The other key distinction being which declarations are for public APIs and which are for internal implementation APIs.


      The tradition of APIs not being copyrightable comes from things like the specs for programming languages where you couldn't copyright the signature of a language element but could legally protect the implementation. You can't protect the signature of a public API but you shouldn't think that means that every procedure in the implementation is free to use just because the implementer chose to use named calls rather than spaghetti code in that implementation.


      • Avatar

        skane2600

        In reply to MikeGalos:

        "The other key distinction being which declarations are for public APIs and which are for internal implementation APIs."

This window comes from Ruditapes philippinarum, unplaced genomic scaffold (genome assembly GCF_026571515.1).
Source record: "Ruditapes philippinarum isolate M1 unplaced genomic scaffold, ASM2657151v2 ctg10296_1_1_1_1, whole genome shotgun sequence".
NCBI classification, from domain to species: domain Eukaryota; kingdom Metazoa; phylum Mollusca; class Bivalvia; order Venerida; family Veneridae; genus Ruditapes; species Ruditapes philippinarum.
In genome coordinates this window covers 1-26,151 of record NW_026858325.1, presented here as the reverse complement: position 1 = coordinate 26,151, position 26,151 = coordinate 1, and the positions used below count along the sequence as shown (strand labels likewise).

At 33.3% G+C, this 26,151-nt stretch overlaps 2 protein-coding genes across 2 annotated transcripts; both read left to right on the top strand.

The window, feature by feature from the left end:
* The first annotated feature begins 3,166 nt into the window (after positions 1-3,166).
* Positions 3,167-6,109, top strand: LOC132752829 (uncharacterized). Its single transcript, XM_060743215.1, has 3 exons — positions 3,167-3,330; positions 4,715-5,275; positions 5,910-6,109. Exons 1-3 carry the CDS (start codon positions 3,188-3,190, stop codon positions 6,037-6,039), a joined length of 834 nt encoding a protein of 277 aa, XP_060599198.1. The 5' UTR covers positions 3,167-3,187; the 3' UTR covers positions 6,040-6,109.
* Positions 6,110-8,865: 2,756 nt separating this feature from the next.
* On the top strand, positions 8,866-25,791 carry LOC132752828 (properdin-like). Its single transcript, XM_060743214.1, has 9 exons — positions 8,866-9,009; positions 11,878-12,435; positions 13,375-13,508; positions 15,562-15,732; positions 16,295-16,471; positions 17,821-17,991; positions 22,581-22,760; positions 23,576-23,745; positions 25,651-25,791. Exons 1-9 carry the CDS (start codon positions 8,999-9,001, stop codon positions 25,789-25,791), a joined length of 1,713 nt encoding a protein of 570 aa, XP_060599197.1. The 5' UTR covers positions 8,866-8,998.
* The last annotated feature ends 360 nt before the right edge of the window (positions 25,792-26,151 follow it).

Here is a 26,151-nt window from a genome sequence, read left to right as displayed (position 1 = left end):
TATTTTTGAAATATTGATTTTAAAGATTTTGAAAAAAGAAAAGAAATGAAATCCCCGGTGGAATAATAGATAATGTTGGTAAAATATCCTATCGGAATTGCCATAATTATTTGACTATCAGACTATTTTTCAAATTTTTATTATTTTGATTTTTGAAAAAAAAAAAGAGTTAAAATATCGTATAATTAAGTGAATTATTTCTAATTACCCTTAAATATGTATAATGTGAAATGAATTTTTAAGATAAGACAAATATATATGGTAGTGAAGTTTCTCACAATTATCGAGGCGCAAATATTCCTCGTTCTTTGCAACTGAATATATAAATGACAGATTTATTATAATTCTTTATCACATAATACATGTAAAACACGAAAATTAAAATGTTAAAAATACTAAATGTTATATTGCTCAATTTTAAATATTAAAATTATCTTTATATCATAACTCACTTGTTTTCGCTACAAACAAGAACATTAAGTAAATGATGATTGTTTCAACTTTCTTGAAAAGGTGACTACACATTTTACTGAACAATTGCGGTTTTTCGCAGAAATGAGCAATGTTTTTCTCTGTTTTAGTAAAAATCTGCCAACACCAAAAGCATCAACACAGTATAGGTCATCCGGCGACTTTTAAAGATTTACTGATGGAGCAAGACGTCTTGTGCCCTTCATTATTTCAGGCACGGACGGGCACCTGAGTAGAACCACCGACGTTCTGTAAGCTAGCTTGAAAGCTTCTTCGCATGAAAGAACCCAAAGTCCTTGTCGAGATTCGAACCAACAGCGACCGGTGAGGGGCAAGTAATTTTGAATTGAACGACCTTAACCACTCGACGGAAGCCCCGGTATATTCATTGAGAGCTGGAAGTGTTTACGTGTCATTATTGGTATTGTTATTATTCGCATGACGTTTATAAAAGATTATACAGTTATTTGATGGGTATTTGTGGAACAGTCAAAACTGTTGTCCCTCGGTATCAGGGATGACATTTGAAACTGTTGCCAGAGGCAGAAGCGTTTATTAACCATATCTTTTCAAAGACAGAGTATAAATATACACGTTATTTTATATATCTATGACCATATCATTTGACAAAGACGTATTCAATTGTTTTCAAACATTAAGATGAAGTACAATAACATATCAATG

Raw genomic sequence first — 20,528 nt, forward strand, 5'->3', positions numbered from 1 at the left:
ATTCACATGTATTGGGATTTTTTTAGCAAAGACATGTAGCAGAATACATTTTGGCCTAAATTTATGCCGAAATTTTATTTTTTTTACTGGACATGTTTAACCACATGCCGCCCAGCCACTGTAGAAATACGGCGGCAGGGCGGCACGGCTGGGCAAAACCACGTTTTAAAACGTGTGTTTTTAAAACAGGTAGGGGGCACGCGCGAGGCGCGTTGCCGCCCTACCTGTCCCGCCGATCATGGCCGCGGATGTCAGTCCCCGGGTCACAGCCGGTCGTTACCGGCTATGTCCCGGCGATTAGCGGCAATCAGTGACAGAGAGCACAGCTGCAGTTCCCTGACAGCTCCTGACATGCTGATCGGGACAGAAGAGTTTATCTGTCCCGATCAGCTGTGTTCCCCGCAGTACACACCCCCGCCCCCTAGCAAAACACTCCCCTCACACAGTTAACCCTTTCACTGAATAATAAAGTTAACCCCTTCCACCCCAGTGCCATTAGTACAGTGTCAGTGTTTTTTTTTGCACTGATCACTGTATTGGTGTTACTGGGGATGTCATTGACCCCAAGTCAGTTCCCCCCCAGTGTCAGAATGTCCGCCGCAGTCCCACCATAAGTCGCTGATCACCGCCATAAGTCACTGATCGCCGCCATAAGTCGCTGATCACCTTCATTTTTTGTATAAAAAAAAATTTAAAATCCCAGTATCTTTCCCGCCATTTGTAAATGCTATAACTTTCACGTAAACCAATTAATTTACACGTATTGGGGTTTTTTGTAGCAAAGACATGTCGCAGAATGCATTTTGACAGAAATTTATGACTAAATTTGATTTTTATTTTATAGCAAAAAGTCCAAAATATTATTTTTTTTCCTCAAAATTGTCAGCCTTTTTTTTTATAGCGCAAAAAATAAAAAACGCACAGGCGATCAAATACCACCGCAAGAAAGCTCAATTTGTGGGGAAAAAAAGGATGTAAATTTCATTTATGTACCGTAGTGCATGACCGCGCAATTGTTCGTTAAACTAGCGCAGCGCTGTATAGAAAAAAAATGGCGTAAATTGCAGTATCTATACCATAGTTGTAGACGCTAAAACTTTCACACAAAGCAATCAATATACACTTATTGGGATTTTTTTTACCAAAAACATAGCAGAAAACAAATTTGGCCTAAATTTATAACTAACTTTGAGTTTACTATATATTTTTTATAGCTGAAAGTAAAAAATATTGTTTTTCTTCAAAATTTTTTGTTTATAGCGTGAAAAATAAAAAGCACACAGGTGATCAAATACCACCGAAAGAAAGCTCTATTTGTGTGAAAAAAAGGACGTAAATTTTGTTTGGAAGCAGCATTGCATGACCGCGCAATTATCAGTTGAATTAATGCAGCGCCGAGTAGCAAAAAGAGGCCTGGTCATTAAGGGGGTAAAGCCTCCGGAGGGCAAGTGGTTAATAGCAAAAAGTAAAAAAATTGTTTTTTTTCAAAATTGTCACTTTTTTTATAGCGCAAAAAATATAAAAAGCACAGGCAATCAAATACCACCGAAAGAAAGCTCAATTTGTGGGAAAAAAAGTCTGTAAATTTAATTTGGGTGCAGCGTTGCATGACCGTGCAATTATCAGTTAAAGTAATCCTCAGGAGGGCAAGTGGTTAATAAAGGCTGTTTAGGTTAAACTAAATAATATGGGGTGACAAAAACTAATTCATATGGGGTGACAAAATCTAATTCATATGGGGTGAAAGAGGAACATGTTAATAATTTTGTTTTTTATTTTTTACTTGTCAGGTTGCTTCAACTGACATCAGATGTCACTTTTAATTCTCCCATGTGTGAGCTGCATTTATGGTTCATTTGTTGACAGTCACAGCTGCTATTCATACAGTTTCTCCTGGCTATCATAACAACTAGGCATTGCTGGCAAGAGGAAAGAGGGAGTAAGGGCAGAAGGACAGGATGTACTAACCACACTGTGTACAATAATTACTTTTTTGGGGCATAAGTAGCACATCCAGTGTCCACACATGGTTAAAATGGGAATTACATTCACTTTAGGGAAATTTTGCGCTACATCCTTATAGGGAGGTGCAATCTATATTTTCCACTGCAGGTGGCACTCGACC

The distinction between public and non-public can't really be justified if you're made the source for both open. True non-public APIs are protected as a trade-secret, not just by copyright.

        • Avatar

          MikeGalos

          In reply to skane2600:

          That makes as little sense as saying that Copyright doesn't apply to any book that's published since you can see what they wrote when you read it.

          • Avatar

            skane2600

            In reply to MikeGalos:

            You disagree with me, I get that, but your analogy doesn't make any sense.


            The public interest in allowing a third-party to duplicate parts of copyrighted code for interoperability and other purposes just doesn't exist for plain text. And the "internal implementation" that you asserted was relevant to the discussion of copyrighted code has no analog in a book.


            The point is that when all the source code is available to everyone, there's no definitive basis for deciding public vs internal, but if the code a company considers internal is not revealed they can establish in court their specific intention to classify that code differently. That may or many not be an effective legal argument, but in my non-lawyer opinion it's a stronger one than merely asserting "internalness" down the road.